Another way the hospital can address costs is to consult different supply companies in regard to purchasing the boards. As I looked over the literature, I saw there were many different companies with different styles of boards, but none of the literature showed any cost concerns. Once the hospital committee reviews all the data and decides that the whiteboard would be an excellent patient-centered care policy due it meets Centers for Medicare & Medicaid Services HCAHPS standards ('Communication boards,' 2016), and it also is compliant with patient-centered care under the Joint Commission (Mackie et al., 2015), we move to step four, implementation. During the committee meeting, the chief officers will decide whether the policy will go hospital-wide with the whiteboard or start with a few units and pilot it for a period of time, then re-evaluate.
As in the two articles I read, both decided on pilots first. Once the boards were up, and the staff was trained, they started the pilots, and one article did a three-week pilot. They used 56 patients on two units with whiteboards and 48 patients on two units without (Tan et al., 2013). During this time, they performed a survey before the whiteboard and then performed one after the three weeks were over (Tan et al., 2013). The other article piloted 96 patients in different units. The pilot lasted 90 days and had monthly updates. The whiteboard was used as the patient's care plan (Mackie et al., 2015). The last step of the policy process is evaluation and monitoring. It works in tandem with the prior step of implementation. Because you are constantly evaluating, updating, and re-evaluating the chosen policy as healthcare changes and the needs of the patient change. Examples of evaluating outcomes were seen in the two articles that piloted the whiteboards.
In article one, the data showed there was a significant increase in patients knowing who their care team is, in patient satisfaction, and in knowing their discharge plan (Tan et al., 2013). The end result was the healthcare team, and the patient had improved communication which improved patient satisfaction (Tan et al., 2013). The second article, it showed that patients actively participated in their care plan due to it being developed in their room, making the patient feel that they could self-manage their care better by seeing their care plan on the whiteboard (Mackie et al., 2015). After the data was reviewed, it was clear that whiteboards were effective in communicating goals and updating families, patients, and team members, while giving them an area to engage (Mackie et al., 2015).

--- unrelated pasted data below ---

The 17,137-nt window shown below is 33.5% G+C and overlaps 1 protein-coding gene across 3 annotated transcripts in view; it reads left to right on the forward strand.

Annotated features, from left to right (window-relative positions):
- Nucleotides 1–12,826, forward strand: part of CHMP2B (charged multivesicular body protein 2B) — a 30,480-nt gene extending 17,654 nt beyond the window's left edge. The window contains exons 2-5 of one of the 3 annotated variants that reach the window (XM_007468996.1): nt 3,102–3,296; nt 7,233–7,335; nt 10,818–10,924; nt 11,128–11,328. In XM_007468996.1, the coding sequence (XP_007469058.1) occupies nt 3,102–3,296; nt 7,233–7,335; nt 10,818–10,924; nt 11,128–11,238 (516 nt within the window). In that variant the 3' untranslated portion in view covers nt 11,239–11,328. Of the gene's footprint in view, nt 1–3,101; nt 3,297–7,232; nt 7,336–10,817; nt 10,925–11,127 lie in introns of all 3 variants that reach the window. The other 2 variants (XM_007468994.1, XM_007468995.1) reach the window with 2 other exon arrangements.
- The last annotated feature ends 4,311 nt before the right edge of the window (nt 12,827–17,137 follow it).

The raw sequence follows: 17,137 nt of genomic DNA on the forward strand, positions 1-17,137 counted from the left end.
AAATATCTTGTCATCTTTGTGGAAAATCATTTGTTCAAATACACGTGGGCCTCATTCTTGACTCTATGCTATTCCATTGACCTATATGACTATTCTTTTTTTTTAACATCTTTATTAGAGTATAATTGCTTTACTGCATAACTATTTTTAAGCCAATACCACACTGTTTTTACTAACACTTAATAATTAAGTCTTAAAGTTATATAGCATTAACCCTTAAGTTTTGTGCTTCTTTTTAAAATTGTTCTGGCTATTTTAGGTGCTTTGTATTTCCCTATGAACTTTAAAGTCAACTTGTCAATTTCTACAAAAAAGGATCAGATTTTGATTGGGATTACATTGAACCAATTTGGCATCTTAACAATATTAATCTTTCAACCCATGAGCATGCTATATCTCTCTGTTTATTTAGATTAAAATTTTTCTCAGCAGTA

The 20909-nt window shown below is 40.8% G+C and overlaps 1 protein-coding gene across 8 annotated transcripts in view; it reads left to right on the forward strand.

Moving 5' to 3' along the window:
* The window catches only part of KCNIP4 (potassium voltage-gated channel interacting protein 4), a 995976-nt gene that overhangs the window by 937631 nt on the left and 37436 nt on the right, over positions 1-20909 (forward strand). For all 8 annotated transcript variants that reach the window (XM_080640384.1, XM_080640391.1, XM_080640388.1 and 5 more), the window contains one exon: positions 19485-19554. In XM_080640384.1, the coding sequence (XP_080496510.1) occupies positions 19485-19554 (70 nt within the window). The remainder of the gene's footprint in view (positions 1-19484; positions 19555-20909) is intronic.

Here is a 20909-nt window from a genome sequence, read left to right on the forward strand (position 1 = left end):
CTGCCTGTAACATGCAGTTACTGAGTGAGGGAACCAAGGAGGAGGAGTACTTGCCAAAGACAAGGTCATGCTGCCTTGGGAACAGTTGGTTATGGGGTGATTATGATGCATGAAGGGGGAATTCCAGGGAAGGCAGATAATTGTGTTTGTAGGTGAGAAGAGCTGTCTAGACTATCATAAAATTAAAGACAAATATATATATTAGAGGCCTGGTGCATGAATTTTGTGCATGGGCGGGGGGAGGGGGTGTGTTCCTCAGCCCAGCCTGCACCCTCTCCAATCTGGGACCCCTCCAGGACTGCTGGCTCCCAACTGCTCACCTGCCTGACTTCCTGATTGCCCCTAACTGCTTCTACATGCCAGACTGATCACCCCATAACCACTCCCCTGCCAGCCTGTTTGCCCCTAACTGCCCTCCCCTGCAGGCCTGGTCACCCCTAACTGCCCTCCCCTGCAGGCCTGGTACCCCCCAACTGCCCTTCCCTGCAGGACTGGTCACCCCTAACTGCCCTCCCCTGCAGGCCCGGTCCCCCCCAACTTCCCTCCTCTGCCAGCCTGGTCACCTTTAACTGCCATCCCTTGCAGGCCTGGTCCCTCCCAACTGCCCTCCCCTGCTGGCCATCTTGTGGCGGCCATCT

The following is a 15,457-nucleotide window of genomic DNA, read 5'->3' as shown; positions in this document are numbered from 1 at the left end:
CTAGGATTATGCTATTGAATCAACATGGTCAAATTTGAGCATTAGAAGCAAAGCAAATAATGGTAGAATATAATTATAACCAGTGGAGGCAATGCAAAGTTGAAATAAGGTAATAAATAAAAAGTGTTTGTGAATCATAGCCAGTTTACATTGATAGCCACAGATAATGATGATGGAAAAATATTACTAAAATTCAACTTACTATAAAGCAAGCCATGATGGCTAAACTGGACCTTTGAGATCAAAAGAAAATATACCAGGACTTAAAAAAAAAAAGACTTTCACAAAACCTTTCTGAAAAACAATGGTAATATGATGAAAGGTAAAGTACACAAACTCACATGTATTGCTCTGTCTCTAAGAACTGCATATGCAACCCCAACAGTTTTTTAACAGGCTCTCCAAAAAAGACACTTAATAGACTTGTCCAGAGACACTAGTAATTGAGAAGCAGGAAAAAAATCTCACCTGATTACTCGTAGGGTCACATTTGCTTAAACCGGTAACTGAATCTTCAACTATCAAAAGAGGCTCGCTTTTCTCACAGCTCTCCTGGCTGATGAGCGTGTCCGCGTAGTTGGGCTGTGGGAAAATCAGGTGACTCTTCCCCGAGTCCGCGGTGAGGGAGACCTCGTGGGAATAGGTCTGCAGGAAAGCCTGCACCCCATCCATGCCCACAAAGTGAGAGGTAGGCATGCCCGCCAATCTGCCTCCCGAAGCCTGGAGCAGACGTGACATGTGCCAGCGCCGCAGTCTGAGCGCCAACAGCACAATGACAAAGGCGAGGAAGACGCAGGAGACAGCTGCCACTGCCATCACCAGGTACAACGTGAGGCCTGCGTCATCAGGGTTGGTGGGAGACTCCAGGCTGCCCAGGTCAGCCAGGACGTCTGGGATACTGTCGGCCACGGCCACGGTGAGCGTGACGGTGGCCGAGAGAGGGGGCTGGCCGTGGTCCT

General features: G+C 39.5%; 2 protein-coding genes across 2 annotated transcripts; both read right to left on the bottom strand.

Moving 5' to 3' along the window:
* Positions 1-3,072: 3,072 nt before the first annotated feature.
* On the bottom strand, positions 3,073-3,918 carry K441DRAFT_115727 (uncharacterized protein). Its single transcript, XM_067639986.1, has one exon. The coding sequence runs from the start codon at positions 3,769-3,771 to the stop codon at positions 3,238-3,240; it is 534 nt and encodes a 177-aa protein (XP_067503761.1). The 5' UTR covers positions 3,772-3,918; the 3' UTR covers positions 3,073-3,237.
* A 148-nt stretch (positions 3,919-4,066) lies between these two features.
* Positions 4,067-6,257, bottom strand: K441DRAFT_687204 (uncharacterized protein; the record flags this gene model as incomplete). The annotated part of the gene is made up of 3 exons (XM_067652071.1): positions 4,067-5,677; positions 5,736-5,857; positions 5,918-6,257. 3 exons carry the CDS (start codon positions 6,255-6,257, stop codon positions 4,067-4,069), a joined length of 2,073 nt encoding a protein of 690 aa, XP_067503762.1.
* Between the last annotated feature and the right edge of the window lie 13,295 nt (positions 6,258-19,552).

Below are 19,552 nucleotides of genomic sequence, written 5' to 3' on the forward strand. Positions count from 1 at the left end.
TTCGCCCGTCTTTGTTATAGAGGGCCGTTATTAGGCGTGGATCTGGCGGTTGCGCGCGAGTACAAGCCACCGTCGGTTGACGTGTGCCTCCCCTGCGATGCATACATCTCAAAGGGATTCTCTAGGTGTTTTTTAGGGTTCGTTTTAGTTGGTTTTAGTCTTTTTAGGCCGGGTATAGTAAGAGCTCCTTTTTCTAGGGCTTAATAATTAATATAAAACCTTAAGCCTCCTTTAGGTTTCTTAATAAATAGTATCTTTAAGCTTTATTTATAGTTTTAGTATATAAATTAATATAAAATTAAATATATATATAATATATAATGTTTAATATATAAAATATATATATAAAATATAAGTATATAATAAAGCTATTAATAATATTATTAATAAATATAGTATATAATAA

Due to the positive outcomes, the Health system went hospital-wide with having the whiteboards installed in every patient's room (Mackie et al., 2015). Even though there are many positives in using the whiteboards, there were a few challenges, such as the board needs to be constantly updated and which pulls the nurse away from her patients, having the supplies to use the board, such as markers and erasers, and cultural and social aspects of the patient that can have an effect on what they want to be written on the board. Another issue to consider is the education level and literacy of the patient. One of the biggest issues is when the patients are in a semi-private room.
How much do you put on the board to maintain HIPAA standards? Now they are looking to improve whiteboards by using informatics and making them digital. Making it easier for the nurse to update them because they would be now linked to the EHR system would increase patient privacy. At present, this is still only being tested, and only some hospitals are using it. Who knows what the next whiteboard will be? Whiteboards put patients at the center of their care, give them information, and allow them to feel connected. It also keeps the interdisciplinary team aware of what is going on with the patient. When you think about how whiteboards were started, it was a nurse's idea to promote patient-centered care. That is why it is important for nurses to be empowered to advocate for our patients as well as for our profession.